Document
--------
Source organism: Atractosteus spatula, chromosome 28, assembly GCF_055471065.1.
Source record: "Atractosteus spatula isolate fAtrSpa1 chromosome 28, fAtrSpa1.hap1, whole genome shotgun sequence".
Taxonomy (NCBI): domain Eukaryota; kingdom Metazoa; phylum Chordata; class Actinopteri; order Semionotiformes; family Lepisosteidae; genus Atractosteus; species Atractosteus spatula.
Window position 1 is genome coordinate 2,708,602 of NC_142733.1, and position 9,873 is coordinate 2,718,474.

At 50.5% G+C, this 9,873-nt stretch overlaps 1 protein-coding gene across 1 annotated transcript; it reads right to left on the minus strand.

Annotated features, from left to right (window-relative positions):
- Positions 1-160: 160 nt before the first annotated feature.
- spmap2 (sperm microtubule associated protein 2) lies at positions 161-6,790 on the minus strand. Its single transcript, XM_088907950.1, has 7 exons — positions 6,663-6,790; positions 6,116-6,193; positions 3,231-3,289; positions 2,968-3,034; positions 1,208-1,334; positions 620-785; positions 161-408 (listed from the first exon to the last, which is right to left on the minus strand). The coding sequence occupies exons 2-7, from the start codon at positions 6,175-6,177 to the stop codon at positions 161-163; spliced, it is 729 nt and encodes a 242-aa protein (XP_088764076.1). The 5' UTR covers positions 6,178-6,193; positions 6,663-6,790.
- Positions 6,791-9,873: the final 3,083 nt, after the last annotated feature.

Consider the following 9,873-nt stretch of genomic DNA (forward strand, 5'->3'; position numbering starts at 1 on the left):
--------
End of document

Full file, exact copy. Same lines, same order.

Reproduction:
Source organism: Atractosteus spatula, chromosome 28, assembly GCF_055471065.1.
Source record: "Atractosteus spatula isolate fAtrSpa1 chromosome 28, fAtrSpa1.hap1, whole genome shotgun sequence".
Taxonomy (NCBI): domain Eukaryota; kingdom Metazoa; phylum Chordata; class Actinopteri; order Semionotiformes; family Lepisosteidae; genus Atractosteus; species Atractosteus spatula.
Window position 1 is genome coordinate 2,708,602 of NC_142733.1, and position 9,873 is coordinate 2,718,474.

At 50.5% G+C, this 9,873-nt stretch overlaps 1 protein-coding gene across 1 annotated transcript; it reads right to left on the minus strand.

Annotated features, from left to right (window-relative positions):
- Positions 1-160: 160 nt before the first annotated feature.
- spmap2 (sperm microtubule associated protein 2) lies at positions 161-6,790 on the minus strand. Its single transcript, XM_088907950.1, has 7 exons — positions 6,663-6,790; positions 6,116-6,193; positions 3,231-3,289; positions 2,968-3,034; positions 1,208-1,334; positions 620-785; positions 161-408 (listed from the first exon to the last, which is right to left on the minus strand). The coding sequence occupies exons 2-7, from the start codon at positions 6,175-6,177 to the stop codon at positions 161-163; spliced, it is 729 nt and encodes a 242-aa protein (XP_088764076.1). The 5' UTR covers positions 6,178-6,193; positions 6,663-6,790.
- Positions 6,791-9,873: the final 3,083 nt, after the last annotated feature.

Consider the following 9,873-nt stretch of genomic DNA (forward strand, 5'->3'; position numbering starts at 1 on the left):